Follow-up of a healthy lifestyle education program (the EdAl study): four years after cessation of randomized controlled trial intervention

Elisabet Llaurafo, Lucia Tarro, David Morina, Magaly Aceves Martins, Montse Giralt, Rosa Sola

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BACKGROUND: An important challenge of school-based childhood obesity (OB) intervention programs is understanding the maintenance of the effects after cessation of the intervention to overcome the limitations of follow-up studies. The aim of this study is to verify the sustainability of the benefits achieved at a 4-year follow-up of the post-Educació en Alimentació (EDAl) program intervention cessation by assessing the OB-related outcomes and lifestyles of 13- to 15-year-old adolescents. METHODS: This paper describes a 4-year follow-up study after the cessation of a school-based randomized controlled intervention in adolescents (n = 349, intervention; n = 154, control) with baseline and 4-year follow-up data from high schools in Reus (intervention group), Salou, Cambrils and Vila-seca (control group). The outcomes are body mass index (BMI), BMI z-score, and OB prevalence according to the World Health Organization and International Obesity Task Force criteria and lifestyle data (obtained from questionnaires). RESULTS: Compared with the control girls, the intervention girls showed reduced BMI z-scores (-0.33 units, p < 0.01) from baseline (2007) to the 4-year follow-up post-intervention (2014). Compared with the control boys, the intervention boys showed reduced OB prevalence (-7.7%; p = 0.02). Compared with the control boys, more boys in the intervention group (19% increase; p = 0.059) showed ≥4 h/week after-school physical activity (PA). A decrease in the consumption of dairy products, fruits and fish was observed in both groups. CONCLUSIONS: At the 4-year post-intervention follow-up of the EdAl program, compared with the control groups, girls had lower BMI z-scores and boys had lower OB prevalence from the intervention. The encouragement in after-school PA was long-lasting and maintained after the cessation of the intervention, whereas healthy food habits must be further reinforced in adolescents. TRIAL REGISTRATION: ISRCTN29247645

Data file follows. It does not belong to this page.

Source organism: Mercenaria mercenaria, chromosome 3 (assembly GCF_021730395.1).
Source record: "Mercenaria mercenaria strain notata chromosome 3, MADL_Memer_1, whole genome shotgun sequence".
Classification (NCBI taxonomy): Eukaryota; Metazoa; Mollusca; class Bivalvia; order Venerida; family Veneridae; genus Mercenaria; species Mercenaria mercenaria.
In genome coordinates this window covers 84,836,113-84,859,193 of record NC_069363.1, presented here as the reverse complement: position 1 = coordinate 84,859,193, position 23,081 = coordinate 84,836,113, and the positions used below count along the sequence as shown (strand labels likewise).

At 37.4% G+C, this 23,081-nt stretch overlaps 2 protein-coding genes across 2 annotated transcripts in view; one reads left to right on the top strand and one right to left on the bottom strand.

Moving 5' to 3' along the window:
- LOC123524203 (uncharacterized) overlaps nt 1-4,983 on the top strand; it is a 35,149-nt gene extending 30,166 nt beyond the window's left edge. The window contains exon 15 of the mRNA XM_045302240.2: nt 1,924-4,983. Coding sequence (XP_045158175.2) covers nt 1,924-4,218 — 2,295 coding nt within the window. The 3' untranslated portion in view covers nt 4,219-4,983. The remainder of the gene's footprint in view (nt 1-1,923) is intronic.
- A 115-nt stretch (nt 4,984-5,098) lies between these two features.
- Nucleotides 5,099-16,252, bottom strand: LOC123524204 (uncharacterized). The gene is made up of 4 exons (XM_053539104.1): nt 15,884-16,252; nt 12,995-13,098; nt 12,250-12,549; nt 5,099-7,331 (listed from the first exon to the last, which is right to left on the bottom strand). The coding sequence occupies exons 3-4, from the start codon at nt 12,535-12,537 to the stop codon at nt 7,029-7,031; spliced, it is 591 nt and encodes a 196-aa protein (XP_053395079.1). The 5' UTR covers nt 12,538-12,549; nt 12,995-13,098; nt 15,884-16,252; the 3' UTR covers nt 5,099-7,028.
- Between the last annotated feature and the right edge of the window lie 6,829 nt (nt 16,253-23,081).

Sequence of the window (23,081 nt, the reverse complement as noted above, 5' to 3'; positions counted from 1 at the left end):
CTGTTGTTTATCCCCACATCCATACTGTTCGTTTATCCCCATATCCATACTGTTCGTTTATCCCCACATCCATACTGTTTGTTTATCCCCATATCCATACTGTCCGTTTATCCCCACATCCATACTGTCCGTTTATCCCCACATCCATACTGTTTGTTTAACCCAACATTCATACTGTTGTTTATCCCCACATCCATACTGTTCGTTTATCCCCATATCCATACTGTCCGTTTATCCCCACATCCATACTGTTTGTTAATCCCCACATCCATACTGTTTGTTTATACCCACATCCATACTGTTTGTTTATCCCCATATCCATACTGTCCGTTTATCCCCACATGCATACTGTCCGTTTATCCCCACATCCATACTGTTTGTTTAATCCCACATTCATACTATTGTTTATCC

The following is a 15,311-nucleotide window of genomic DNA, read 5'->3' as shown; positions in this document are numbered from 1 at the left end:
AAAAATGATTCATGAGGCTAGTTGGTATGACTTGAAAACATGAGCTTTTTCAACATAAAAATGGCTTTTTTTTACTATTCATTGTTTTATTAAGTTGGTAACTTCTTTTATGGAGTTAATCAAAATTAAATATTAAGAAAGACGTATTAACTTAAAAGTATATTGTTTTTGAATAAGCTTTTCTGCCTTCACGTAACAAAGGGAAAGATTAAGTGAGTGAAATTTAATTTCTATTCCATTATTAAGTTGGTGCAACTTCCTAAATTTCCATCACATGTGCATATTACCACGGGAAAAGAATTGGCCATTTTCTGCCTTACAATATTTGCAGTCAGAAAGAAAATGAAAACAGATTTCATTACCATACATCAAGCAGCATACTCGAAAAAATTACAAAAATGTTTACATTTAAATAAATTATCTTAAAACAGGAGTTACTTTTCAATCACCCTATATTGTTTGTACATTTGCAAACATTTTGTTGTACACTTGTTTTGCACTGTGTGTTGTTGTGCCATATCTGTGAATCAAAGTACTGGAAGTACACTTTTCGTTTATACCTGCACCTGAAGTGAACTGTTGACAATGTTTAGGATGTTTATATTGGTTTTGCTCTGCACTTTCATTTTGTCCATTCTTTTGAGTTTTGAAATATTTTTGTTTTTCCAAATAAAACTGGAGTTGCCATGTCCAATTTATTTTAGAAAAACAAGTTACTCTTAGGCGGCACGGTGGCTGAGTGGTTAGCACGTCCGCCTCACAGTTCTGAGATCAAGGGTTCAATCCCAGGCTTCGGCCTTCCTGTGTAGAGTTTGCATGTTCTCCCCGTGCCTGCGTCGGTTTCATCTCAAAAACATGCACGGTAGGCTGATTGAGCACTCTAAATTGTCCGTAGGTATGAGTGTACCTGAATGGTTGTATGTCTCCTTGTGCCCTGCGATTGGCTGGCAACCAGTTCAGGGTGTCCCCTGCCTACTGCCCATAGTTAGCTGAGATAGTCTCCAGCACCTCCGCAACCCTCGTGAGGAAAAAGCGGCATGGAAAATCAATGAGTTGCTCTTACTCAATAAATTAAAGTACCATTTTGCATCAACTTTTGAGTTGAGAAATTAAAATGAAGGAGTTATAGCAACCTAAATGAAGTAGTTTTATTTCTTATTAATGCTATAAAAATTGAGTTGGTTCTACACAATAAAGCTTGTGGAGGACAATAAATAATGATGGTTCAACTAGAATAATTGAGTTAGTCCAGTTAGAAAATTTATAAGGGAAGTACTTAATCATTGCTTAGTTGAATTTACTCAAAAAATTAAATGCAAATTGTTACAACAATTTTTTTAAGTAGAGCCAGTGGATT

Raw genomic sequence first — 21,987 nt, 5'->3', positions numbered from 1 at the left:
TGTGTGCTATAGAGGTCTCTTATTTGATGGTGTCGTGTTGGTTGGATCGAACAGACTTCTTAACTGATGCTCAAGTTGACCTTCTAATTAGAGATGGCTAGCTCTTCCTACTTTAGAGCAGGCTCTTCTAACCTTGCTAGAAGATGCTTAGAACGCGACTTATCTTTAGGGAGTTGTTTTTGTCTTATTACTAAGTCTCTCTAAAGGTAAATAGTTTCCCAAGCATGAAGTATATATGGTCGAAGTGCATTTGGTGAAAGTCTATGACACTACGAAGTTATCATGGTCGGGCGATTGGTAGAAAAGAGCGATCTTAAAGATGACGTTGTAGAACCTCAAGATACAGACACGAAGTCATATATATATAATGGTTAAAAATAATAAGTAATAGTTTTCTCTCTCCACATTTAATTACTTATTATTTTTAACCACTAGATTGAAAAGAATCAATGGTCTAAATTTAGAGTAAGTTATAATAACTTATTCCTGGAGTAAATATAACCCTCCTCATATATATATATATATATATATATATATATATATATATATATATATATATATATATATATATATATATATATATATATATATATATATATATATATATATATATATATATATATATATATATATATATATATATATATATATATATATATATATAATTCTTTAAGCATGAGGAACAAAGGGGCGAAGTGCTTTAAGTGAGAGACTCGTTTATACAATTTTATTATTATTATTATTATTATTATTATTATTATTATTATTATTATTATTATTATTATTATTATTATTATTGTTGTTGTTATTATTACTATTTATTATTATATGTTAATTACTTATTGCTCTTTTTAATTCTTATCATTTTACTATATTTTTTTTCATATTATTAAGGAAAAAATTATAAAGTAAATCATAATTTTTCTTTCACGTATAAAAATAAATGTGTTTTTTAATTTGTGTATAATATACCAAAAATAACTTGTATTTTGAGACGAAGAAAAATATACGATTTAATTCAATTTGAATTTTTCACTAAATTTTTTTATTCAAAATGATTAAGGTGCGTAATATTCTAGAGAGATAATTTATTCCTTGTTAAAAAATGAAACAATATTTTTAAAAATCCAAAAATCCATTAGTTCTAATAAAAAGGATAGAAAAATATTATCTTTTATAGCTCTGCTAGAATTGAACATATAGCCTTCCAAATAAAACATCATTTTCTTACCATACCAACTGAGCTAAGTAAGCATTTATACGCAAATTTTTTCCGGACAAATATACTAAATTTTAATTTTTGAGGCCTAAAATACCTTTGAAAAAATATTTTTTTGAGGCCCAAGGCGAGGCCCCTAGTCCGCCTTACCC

Original languageEnglish
Article number104
JournalBMC Public Health
Publication statusPublished - 5 Jan 2018

Bibliographical note

We express our appreciation to the university medical and health science students of the Facultat de Medicina i Ciències de la Salut, Universitat Rovira i Virgili (Reus, Spain), as well as the staff, parents and children of the primary and high schools of Reus, Cambrils, Salou and Vila-seca for their enthusiastic support in this study.

This work was partially supported by grants from the Instituto de Salud Carlos III-ISCIII (Spanish Government) cofunded by FEDER funds / European Regional Development Fund (ERDF) - a way to build Europe (References: RD12/0036/0056, PI11/02090 and PI16/01254) and from the Agència de Gestió d’Ajuts Universitaris i de Recerca (2014SGR756) and RecerCaixa 2015 (2015ACUP00129).

This research project has been supported by Fundació Privada Reddis, Ajuntament de Reus, Vila-seca, Salou i Cambrils (Spain); Nutrition and Health Technology Centre-TECNIO CT09–1-0019, Reus (Spain); Diputació de Tarragona (Spain). These funders did not play a role in the Spanish study design, data collection, study management, data analysis, interpretation of the data, writing of the report, or decision to submit the report for publication.

Availability of data and materials
The technical appendix, statistical code and dataset are available from the corresponding author. Email:


  • follow-up
  • school-based interventions
  • obesity
  • lifestyle
  • adolescents


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